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Politics & Policy

Remember When Andrew McCabe Was a Martyr for Truth and Justice?

Former acting FBI Director Andrew McCabe testifies before a Senate Intelligence Committee hearing on Capitol Hill, June 7, 2017. (Aaron P. Bernstein/Reuters)

Not long ago, Andrew McCabe’s firing was supposed to be a great offense against justice. Here is a pretty good example of the heavy breathing over it. Well, since then we’ve had a devastating IG report about McCabe’s lack of truthfulness. Jonathan Turley had a good summation the other day:

At issue is the leak to The Wall Street Journal about an FBI probe of the Clinton Foundation.

Notably, the report itself belies the allegation of McCabe that he was victim of a witch hunt loyalists.  Not only was Horowitz an Obama appointee but his staff were all career officials. More importantly, the report confirms that opened this review a week before Trump was sworn in. It preceded and had no connection to Mueller.

The report takes apart McCabe’s spin with clinical precision.  It found that McCabe, 50, lied or misled investigators on not one but four occasions.  It also found that these lies were clearly meant to help McCabe alone.  McCabe said that he had full authority to make the disclosures.  The IG found no evidence to support those claims. It also found that there was no evidence that then FBI Director James Comey was informed by McCabe. The IG states:

“[W]e concluded that McCabe’s decision to confirm the existence of the CF investigation through an anonymously sourced quote, recounting the content of a phone call with a senior department official in a manner designed to advance his personal interests at the expense of department leadership, was clearly not within the public interest exception.”

So let’s sum up.  The IG found that McCabe lied on four occasions.  It found that he did so for personal benefit.  He further showed no contrition and allegedly falsely implicated his superior in the improper leaking of information to the media.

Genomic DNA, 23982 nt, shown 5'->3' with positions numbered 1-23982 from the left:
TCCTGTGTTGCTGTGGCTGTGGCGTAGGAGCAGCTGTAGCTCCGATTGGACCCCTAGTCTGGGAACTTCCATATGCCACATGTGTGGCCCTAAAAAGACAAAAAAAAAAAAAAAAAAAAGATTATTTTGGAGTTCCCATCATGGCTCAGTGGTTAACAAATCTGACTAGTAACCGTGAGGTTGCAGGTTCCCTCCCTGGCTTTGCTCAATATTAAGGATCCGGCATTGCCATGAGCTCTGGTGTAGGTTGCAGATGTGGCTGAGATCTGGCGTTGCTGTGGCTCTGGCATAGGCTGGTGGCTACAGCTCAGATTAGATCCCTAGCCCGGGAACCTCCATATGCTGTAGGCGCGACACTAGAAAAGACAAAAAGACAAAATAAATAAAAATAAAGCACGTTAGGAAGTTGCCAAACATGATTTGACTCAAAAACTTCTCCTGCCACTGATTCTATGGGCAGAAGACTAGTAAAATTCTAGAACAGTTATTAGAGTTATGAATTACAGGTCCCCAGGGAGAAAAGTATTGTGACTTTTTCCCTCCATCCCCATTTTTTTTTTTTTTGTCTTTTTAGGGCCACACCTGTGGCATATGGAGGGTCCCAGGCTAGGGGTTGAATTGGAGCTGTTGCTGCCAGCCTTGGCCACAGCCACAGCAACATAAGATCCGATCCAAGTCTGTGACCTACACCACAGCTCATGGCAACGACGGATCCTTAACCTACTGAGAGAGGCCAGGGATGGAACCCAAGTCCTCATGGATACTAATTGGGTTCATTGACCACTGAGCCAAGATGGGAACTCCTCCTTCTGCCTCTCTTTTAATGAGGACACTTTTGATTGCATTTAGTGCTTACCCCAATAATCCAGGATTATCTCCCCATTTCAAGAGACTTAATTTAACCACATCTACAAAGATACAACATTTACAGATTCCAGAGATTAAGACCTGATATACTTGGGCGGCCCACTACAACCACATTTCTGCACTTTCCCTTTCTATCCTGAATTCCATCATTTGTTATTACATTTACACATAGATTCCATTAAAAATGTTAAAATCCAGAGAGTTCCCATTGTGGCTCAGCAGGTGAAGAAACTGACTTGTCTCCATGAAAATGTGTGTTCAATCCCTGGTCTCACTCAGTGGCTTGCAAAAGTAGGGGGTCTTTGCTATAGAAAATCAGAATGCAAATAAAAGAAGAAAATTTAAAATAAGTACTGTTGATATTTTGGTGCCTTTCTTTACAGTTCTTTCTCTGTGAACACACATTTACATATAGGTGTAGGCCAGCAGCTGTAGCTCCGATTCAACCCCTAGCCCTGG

Even James Comey agrees with this harsh verdict. Byron York notes this from yesterday:

In an appearance on ABC’s “The View” earlier Wednesday, Comey said he ordered the probe that eventually led to McCabe’s firing, and believes McCabe lied about his conversations with the media.

“The McCabe case illustrates what an organization that’s committed to the truth looks like. We investigated — I ordered that investigation. We investigate and hold people accountable,” Comey said Wednesday morning. “I still believe Andrew McCabe is a good person, but the inspector general found that he lied, and there are severe consequences in the Justice Department for lying as there should be throughout the government.

Finally, all this raises the question why McCabe isn’t facing the same potential consequences as people caught up in the Mueller probe who have lied to the FBI. Turley again:

As noted earlier, Flynn was indicted for criminal false statements on less.  He now faces a prison stint after pleading guilty to a single false statement about a meeting with Russian diplomats during the Trump presidential transition period. While Flynn did not deny the meeting, which was entirely legal, he denied discussing sanctions with the Russians. Mueller charged him with lying or misleading federal investigators under 18 U.S.C. 1001. He did so even though investigators working under former FBI Director James Comey reportedly had concluded that Flynn did not intend to lie and should not be charged criminally for the omission.

McCabe has used the Flynn defense that he was “confused and distracted” but unlike Flynn it appears (thus far) to have worked.

The issue is not as much the crying need to indict McCabe as it is the lack of consistency of how this law is being applied.

Now, comes word that there’s been a criminal referral for McCabe.

Rich Lowry — Rich Lowry is the editor of National Review. He can be reached via email: comments.lowry@nationalreview.com. 

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